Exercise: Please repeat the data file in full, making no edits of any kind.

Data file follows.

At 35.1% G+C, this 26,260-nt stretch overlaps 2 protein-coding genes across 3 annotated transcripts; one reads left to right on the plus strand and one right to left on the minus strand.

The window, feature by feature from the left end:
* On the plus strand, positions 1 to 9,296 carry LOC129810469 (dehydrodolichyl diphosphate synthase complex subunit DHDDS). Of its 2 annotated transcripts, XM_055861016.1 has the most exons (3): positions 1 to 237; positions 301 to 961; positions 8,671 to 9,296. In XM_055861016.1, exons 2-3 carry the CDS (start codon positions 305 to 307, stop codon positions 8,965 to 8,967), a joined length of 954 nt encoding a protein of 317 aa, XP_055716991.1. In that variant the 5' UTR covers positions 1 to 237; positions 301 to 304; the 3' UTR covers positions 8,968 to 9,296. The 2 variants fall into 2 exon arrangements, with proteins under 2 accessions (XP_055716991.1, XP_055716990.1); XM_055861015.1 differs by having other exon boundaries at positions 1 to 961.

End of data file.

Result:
At 35.1% G+C, this 26,260-nt stretch overlaps 2 protein-coding genes across 3 annotated transcripts; one reads left to right on the plus strand and one right to left on the minus strand.

The window, feature by feature from the left end:
* On the plus strand, positions 1 to 9,296 carry LOC129810469 (dehydrodolichyl diphosphate synthase complex subunit DHDDS). Of its 2 annotated transcripts, XM_055861016.1 has the most exons (3): positions 1 to 237; positions 301 to 961; positions 8,671 to 9,296. In XM_055861016.1, exons 2-3 carry the CDS (start codon positions 305 to 307, stop codon positions 8,965 to 8,967), a joined length of 954 nt encoding a protein of 317 aa, XP_055716991.1. In that variant the 5' UTR covers positions 1 to 237; positions 301 to 304; the 3' UTR covers positions 8,968 to 9,296. The 2 variants fall into 2 exon arrangements, with proteins under 2 accessions (XP_055716991.1, XP_055716990.1); XM_055861015.1 differs by having other exon boundaries at positions 1 to 961.